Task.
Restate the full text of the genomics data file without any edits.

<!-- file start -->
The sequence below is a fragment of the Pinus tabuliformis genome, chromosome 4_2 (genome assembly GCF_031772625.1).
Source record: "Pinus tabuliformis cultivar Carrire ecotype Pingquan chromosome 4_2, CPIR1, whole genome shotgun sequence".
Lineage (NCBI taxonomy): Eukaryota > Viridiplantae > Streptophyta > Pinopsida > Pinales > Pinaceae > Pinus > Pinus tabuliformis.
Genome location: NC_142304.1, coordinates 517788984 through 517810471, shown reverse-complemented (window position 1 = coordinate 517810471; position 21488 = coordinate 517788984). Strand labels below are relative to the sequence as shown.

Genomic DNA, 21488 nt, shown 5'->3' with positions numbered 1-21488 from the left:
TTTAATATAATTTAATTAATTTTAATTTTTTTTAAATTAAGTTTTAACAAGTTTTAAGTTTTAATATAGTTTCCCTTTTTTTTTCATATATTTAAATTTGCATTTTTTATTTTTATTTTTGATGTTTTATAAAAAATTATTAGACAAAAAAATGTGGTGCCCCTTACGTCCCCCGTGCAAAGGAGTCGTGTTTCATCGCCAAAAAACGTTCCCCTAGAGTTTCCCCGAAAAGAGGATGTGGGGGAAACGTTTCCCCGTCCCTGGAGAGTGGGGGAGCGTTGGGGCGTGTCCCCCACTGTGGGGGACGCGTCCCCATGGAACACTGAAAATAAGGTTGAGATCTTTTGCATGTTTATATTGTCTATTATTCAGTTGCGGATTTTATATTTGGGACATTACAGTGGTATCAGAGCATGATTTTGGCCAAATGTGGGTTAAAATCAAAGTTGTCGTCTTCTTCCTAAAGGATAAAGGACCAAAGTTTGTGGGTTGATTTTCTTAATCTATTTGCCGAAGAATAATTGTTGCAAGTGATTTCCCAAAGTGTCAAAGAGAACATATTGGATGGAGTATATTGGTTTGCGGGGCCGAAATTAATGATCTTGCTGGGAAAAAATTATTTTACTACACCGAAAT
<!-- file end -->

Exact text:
The sequence below is a fragment of the Pinus tabuliformis genome, chromosome 4_2 (genome assembly GCF_031772625.1).
Source record: "Pinus tabuliformis cultivar Carrire ecotype Pingquan chromosome 4_2, CPIR1, whole genome shotgun sequence".
Lineage (NCBI taxonomy): Eukaryota > Viridiplantae > Streptophyta > Pinopsida > Pinales > Pinaceae > Pinus > Pinus tabuliformis.
Genome location: NC_142304.1, coordinates 517788984 through 517810471, shown reverse-complemented (window position 1 = coordinate 517810471; position 21488 = coordinate 517788984). Strand labels below are relative to the sequence as shown.

Genomic DNA, 21488 nt, shown 5'->3' with positions numbered 1-21488 from the left:
TTTAATATAATTTAATTAATTTTAATTTTTTTTAAATTAAGTTTTAACAAGTTTTAAGTTTTAATATAGTTTCCCTTTTTTTTTCATATATTTAAATTTGCATTTTTTATTTTTATTTTTGATGTTTTATAAAAAATTATTAGACAAAAAAATGTGGTGCCCCTTACGTCCCCCGTGCAAAGGAGTCGTGTTTCATCGCCAAAAAACGTTCCCCTAGAGTTTCCCCGAAAAGAGGATGTGGGGGAAACGTTTCCCCGTCCCTGGAGAGTGGGGGAGCGTTGGGGCGTGTCCCCCACTGTGGGGGACGCGTCCCCATGGAACACTGAAAATAAGGTTGAGATCTTTTGCATGTTTATATTGTCTATTATTCAGTTGCGGATTTTATATTTGGGACATTACAGTGGTATCAGAGCATGATTTTGGCCAAATGTGGGTTAAAATCAAAGTTGTCGTCTTCTTCCTAAAGGATAAAGGACCAAAGTTTGTGGGTTGATTTTCTTAATCTATTTGCCGAAGAATAATTGTTGCAAGTGATTTCCCAAAGTGTCAAAGAGAACATATTGGATGGAGTATATTGGTTTGCGGGGCCGAAATTAATGATCTTGCTGGGAAAAAATTATTTTACTACACCGAAAT